The fight to become the new mayor of the West Midlands is "very tight" as voters go to the polls on Thursday 4 May.
Former John Lewis managing director Andy Street is hoping to defeat Labour MEP Sion Simon to chair the body which consists of seven local authorities including Birmingham, Coventry, Wolverhampton and Solihull.
Street, who was born in Oxford but grew up in the region, stood down from his top role at John Lewis after being selected as the Conservative candidate in February.
He has put his business credentials at the heart of his campaign with his website and some leaflets covered in green – the colours of John Lewis – rather than Tory blue.
"The election is very tight. We could just do it, fingers crossed," Coventry Conservatives chairman councillor Ken Taylor told IBTimes UK days before the vote. But Simon, a former MP for Birmingham Erdington, is hoping to spoil the party for Prime Minister Theresa May and the Tories.
The Birmingham-born candidate has vowed to "take back control" for the West Midlands, with a call to hold FA Cup semi-finals and England international friendlies at Aston Villa's stadium.
He has also promised a £500m reclamation fund for brownfield sites in a bid to double the number of affordable houses in the region. But Labour leader Jeremy Corbyn has been notably absent from Simon's campaign.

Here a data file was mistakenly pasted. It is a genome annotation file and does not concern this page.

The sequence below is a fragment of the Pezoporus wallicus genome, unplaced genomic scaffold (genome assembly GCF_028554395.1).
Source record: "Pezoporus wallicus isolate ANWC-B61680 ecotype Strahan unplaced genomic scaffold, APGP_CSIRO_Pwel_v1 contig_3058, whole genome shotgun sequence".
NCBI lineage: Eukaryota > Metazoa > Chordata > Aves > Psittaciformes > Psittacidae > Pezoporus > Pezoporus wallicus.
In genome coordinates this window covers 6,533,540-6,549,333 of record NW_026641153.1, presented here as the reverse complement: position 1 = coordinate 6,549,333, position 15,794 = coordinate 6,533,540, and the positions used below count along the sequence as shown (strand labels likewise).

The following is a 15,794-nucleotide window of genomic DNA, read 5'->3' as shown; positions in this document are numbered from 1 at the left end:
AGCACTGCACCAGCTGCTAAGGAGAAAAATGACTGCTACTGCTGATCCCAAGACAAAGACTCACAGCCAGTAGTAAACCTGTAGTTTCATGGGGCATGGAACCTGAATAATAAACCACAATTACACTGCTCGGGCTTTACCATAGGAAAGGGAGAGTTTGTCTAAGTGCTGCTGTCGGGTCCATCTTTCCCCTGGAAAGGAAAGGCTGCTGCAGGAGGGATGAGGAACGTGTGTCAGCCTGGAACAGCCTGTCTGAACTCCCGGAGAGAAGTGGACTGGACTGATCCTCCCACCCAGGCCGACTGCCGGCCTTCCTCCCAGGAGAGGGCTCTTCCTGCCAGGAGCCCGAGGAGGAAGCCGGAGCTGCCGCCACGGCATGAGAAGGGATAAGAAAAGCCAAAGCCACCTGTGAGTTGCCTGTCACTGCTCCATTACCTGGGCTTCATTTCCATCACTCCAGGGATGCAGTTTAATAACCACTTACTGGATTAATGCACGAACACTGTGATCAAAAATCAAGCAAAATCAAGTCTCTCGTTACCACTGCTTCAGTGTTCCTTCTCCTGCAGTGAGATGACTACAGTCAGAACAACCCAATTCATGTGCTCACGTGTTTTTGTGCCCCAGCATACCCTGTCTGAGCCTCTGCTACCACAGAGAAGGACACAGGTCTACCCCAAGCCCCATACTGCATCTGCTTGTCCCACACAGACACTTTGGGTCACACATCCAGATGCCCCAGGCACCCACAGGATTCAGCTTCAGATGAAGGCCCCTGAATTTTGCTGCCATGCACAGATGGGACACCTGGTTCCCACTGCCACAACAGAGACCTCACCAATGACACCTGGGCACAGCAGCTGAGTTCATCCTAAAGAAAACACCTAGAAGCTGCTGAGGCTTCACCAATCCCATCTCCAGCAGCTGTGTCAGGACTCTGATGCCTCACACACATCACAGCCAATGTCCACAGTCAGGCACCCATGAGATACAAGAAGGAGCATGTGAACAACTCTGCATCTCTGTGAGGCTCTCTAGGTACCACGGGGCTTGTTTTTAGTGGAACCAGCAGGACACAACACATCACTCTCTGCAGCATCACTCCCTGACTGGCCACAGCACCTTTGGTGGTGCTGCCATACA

Instead, deputy Labour leader Tom Watson, who is also the MP candidate for West Bromwich East, has been on the campaign trail.
Six of the seven constituent member councils of the combined authority are Labour held, but the Conservatives are high in the national opinion polls.
Corbyn's litmus test
Voters are also going to the polls (between 7am and 10pm BST) in seven other directly elected mayoral contests in England. Former Labour minister Andy Burnham is hoping to become the next Greater Manchester Mayor.
Elsewhere, council elections are being held in all 22 Welsh local authorities, whilst 32 Scottish councils are being contested. In England, 34 councils are being fought for.
With just five weeks to go before the general election on 8 June, the local and mayoral elections will give pundits a good indication of Corbyn's and May's political futures.
Westminster watchers are predicting a landslide for the Conservatives, with the latest YouGov poll giving the Tories a 19 point lead over Labour (48% versus 29%). If the polls are right, May's party is expected to give a strong showing in Wales and the West Midlands – two Labour heartlands – in the local and mayoral elections.